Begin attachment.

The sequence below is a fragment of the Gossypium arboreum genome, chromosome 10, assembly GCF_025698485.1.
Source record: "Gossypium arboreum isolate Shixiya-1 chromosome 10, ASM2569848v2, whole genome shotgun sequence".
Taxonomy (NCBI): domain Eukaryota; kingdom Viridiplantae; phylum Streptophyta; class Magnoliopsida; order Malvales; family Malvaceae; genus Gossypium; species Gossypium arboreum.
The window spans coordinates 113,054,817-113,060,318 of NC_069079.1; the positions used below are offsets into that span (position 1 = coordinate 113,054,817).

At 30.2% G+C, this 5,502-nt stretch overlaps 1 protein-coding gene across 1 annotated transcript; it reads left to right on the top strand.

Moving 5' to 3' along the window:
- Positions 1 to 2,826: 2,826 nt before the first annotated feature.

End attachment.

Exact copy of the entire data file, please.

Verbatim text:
The sequence below is a fragment of the Gossypium arboreum genome, chromosome 10, assembly GCF_025698485.1.
Source record: "Gossypium arboreum isolate Shixiya-1 chromosome 10, ASM2569848v2, whole genome shotgun sequence".
Taxonomy (NCBI): domain Eukaryota; kingdom Viridiplantae; phylum Streptophyta; class Magnoliopsida; order Malvales; family Malvaceae; genus Gossypium; species Gossypium arboreum.
The window spans coordinates 113,054,817-113,060,318 of NC_069079.1; the positions used below are offsets into that span (position 1 = coordinate 113,054,817).

At 30.2% G+C, this 5,502-nt stretch overlaps 1 protein-coding gene across 1 annotated transcript; it reads left to right on the top strand.

Moving 5' to 3' along the window:
- Positions 1 to 2,826: 2,826 nt before the first annotated feature.